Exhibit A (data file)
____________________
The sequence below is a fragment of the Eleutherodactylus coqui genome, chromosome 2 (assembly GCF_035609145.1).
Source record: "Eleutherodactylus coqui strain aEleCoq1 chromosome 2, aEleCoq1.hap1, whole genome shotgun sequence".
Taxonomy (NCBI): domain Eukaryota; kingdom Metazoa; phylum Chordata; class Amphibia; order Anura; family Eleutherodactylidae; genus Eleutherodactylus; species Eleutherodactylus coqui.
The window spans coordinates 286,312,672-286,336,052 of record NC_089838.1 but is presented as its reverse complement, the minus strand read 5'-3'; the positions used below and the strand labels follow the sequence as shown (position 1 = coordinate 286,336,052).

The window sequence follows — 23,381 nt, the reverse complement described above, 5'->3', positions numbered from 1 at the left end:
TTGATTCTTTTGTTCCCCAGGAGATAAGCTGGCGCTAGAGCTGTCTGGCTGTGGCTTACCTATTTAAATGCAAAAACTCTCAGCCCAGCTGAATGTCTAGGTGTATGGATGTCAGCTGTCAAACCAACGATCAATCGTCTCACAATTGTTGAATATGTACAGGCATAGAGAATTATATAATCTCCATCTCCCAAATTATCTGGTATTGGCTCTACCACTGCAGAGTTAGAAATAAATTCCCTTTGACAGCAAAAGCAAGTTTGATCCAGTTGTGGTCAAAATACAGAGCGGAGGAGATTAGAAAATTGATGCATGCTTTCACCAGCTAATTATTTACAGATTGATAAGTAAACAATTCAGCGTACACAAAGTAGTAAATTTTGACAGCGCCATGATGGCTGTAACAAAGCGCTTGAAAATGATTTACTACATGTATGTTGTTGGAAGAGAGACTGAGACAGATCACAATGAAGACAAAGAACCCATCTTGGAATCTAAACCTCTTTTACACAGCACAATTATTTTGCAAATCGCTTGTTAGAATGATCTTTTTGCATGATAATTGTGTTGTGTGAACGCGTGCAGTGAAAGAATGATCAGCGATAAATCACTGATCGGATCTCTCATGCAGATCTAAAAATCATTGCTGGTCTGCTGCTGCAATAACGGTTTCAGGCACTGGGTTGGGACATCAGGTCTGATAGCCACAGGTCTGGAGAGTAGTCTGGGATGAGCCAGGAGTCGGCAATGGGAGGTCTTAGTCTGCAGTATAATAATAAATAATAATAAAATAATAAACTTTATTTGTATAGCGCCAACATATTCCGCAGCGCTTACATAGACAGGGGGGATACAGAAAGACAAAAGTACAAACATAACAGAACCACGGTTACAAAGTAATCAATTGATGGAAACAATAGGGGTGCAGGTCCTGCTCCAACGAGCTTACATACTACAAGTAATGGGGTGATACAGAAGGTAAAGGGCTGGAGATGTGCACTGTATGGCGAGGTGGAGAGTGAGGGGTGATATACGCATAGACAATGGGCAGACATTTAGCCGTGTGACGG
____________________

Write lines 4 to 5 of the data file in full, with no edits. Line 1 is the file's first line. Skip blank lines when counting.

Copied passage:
The window spans coordinates 286,312,672-286,336,052 of record NC_089838.1 but is presented as its reverse complement, the minus strand read 5'-3'; the positions used below and the strand labels follow the sequence as shown (position 1 = coordinate 286,336,052).

The window sequence follows — 23,381 nt, the reverse complement described above, 5'->3', positions numbered from 1 at the left end: